I'm neither for nor against having the client being able to request that
machine readable option with mailto in addition to the text/plain.
However, I think that one of the differences between the text/plain and the
machine readable is that the Printer localizes the first (and has to anyway)
and the Notification Recipient (email plug-in) has to localize the second.
Some think that it is better for the Printer to localize, since it knows
what state reasons it can generate. However, others say it is too much of a
burden on the printer to localize to very many languages, so that the
machine readable allows the Notification Recipient to pick up the slack.
For example, a Printer only provides localization of Latin languages (or
maybe only English). Then the Notification Recipient could do the
localization for, say, Japanese. Another example, the Printer only provides
Japanese in the mailto text/plain, so that the Notification Recipient could
provide localization for any other language.
Does allowing the Notification Recipient localize the messages make it more
desirable to require the Printer to send machine consumable upon client
request (in addition to the text/plain)?
From: Herriot, Robert [mailto:Robert.Herriot@pahv.xerox.com]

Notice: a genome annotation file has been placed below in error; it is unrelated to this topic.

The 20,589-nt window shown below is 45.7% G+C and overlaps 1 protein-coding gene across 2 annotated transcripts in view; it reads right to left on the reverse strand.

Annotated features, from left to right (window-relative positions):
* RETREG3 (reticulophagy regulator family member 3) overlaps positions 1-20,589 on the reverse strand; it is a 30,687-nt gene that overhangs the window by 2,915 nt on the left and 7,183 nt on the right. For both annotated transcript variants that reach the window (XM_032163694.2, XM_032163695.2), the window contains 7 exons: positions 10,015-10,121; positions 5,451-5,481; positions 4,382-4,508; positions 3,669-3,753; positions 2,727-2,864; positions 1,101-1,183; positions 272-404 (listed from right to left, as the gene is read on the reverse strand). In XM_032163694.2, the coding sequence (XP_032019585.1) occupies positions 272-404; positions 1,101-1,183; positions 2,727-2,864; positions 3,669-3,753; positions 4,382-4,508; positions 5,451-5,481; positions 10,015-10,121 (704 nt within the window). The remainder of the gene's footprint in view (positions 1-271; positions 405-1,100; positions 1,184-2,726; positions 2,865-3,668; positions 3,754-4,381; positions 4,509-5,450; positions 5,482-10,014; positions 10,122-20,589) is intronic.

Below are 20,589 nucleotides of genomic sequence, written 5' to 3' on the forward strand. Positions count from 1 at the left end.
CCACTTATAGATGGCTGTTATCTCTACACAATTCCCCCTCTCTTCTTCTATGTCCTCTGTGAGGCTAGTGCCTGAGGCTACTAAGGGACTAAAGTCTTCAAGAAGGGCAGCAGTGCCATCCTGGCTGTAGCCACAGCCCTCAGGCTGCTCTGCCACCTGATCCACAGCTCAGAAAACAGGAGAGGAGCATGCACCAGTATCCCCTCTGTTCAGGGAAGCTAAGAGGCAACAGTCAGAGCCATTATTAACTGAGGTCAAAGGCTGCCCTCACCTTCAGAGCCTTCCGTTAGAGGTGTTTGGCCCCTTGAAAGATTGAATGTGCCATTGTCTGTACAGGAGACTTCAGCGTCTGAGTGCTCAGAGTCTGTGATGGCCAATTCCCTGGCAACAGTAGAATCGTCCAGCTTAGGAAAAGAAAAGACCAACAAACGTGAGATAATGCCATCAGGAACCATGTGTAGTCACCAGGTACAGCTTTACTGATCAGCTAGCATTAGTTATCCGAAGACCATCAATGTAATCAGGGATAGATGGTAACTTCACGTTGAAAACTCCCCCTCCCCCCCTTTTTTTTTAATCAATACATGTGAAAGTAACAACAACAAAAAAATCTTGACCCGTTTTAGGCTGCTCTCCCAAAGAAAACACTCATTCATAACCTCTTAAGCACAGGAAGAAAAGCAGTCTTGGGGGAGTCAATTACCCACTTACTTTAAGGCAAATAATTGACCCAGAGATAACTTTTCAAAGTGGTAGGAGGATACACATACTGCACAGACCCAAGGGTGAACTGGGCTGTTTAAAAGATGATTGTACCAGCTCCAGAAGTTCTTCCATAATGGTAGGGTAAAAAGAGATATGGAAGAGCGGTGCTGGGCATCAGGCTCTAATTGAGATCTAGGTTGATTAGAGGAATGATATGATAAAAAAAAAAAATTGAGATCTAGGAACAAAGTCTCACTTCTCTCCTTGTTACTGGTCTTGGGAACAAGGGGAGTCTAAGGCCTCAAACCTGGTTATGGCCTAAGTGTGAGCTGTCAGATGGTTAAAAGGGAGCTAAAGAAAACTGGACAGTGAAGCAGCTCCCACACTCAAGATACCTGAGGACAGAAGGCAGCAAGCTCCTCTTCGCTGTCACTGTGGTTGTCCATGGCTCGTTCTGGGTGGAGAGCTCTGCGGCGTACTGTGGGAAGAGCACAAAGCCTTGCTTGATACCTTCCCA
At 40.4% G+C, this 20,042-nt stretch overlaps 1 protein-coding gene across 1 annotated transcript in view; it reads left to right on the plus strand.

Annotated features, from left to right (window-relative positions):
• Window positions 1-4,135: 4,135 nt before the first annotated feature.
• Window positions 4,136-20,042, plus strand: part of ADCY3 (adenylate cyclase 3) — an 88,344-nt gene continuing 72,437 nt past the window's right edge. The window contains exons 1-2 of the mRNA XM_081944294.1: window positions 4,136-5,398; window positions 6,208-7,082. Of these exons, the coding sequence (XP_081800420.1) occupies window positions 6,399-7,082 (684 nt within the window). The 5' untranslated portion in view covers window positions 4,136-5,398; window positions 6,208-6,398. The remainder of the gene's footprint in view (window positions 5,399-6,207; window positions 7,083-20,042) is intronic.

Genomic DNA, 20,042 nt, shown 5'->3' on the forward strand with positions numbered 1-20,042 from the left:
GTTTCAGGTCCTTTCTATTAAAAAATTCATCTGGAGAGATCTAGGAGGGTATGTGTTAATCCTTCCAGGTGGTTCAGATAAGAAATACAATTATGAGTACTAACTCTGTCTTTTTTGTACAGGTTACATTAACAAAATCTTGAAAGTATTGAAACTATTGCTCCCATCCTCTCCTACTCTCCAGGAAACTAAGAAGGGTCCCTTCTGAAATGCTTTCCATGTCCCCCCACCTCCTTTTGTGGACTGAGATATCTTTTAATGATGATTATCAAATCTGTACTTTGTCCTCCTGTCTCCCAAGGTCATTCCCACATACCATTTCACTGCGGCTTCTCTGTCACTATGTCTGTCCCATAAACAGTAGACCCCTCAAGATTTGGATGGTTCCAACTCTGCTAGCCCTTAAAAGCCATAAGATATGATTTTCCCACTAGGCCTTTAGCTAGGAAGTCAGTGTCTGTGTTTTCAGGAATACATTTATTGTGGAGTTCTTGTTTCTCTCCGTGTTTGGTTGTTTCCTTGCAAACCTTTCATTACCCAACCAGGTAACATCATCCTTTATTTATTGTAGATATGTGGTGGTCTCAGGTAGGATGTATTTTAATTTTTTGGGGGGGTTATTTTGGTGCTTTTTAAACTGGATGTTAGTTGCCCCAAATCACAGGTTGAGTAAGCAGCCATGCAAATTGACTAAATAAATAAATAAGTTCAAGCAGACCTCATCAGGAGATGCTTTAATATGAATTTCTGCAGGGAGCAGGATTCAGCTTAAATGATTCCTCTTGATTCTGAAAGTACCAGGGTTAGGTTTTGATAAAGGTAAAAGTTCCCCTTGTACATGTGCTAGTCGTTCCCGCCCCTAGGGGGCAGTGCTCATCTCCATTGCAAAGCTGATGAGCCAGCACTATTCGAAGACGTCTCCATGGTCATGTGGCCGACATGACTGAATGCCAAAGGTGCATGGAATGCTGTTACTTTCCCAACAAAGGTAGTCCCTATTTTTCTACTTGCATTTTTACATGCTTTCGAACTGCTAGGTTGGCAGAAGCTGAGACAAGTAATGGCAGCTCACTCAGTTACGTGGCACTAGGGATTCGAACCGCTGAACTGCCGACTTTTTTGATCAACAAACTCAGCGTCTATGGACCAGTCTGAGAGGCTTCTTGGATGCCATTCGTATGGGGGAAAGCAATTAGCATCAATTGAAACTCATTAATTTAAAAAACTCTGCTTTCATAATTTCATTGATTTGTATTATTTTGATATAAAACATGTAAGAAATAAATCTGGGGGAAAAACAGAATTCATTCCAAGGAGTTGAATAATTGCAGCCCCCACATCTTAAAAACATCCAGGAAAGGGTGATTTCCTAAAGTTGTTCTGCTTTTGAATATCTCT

Sent: Tuesday, August 15, 2000 17:17
To: firstname.lastname@example.org; Herriot, Robert
Subject: RE: IPP>NOT mailto feature from IETF meeting (RE: IPP> ADM -
The IPP Notification I-Ds will now go the IESG)
From: Jay Martin [mailto:email@example.com]
Sent: Tuesday, August 15, 2000 11:58 AM
Why do you feel we need machine-readable components in an email msg?
[rgh] My intent was to propose a simple solution for Machine Consumable
content for "mailto", not to be an advocate. I hoped to hear a discussion
of the pro's and con's on the DL.
... Why would anyone would *demand* relatively
real-time notifications for print jobs outside of a firewall, anyway?
[rgh} Suppose that you are printing from your office to a printer at home
and you've put your home behind a firewall. You might want to know that
Printing has completed successfully and call home if a problem occurs. The
"mailto" Delivery Method would be a good choice in this case.
This archive was generated by hypermail 2b29 : Tue Aug 15 2000 - 21:18:13 EDT